The latest taste of new music from Beach Bunny comes in the form of an eclectic group of tunes called Blame Game. Their first full-length record, Honeymoon, found its way onto several “Best of 2020” lists, and it seemed as if the young four-piece indie rock band from Chicago, Illinois was steadily gaining confidence knowing that they would be releasing music with more eyes clearly focused on them. Beach Bunny were poised for this moment, as they released some of their most steadfast songs to date on this EP.
On the opener, “Good Girls (Don’t Get Used),” lead vocalist Lili Trifilio commands the track with some sneering barbs towards an ex-lover that she clearly has little time for anymore. She cuts through his bullshit clearly on the bridge as she sings, “Who’s the girl in your story? / Hard to believe that you really care at all if / When you’re bored or you’re horny / I wanna hang out but you’re busy hunting down a booty call / Hate it how you ignore me / Like for a weekend, but then pretend nothing happened, is that so? / ‘Cause I asked to come over / But supposedly a girl that’s just your friend was in your home.” Trifilio’s approach to her songwriting has greatly improved as she showcases a newfound confidence in her words and vocal prowess.
”Love Sick” follows the solid opening single with well-crafted indie rock, rounded out by guitarist Matt Henkels, bassist Anthony Vaccaro, and some underrated drumming by Jon Alvarado, who all bring their unique approach to their musicianship for a pleasing blend of ear candy. Trifilio sings about her anxieties on the opening verse of, “Normally I start to panic / Get too close I cut apart the strings / Typically, I break bad habits / But with you it happened naturally / Told myself that love is violent / Feelings fade and bitterness proceeds / When you’re closer I don’t mind it / Secretly I want you close to me.” Her openness with her audience to share some of her fears and difficulties in her life come across incredibly earnest and heartfelt. The band has clearly got her back on this song as they come through with backing melodies, and creative starts and stops in the music to make each note feel like its there to serve a purpose.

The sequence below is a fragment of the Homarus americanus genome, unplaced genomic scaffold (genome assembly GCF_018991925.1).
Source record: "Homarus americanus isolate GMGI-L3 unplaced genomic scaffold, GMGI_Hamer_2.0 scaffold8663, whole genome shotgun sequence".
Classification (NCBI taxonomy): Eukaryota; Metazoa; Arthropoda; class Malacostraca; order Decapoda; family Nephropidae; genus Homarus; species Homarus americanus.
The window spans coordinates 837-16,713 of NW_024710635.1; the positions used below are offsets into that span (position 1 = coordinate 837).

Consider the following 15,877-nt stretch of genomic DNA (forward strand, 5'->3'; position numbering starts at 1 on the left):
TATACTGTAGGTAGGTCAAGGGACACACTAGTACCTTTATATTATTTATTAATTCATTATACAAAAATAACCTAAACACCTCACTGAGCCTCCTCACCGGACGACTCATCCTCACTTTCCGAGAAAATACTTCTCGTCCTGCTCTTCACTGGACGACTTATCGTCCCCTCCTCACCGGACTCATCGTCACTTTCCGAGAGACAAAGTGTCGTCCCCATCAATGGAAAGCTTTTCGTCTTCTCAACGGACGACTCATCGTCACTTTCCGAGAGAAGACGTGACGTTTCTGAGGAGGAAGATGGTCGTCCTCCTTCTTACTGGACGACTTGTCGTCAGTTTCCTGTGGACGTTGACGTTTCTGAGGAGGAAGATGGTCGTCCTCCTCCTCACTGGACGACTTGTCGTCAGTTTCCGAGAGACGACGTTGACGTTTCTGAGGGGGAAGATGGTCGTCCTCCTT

The third track in the EP, “Nice Guys,” takes dead aim at guys who pretend to be only interested in the physical part of a relationship. Trifilio sings on the chorus with brilliant poise, “I’m sick of nice guys / I want someone who actually wears hearts inside their eyes / And isn’t only interested in what’s between my thighs / You win me like a trophy not a consolation prize.” The entire EP takes a closer look at what she is looking for in a relationship, but she does a stellar job of describing the red flags she has experienced in her own life.
The title track rounds out the brief EP that leaves the listener wanting more from this great band. Trifilio delivers a great message for young girls who look up to her as she rattles off a list of the dangers of comparing their bodies to what they see in magazines and TV of what they’re supposed to look like. She sings, “Posters and TV tell me my body / Is for others’ satisfaction / Get a sexual reaction / We’re taught we’re only meant to act holy / Cover up your shoulders / Or you might tempt somebody,” and its clear that Trifilio has little time for the stereotypical reactions to body images expected for girls her age. She makes a great personal message that it’s okay to be yourself, and too not get sucked into the expectations placed on them by others who clearly have little respect or interest in their own well being. With these songs being released so soon into a new year, one can only hope we don’t have to wait too much longer for more tunes from this great band.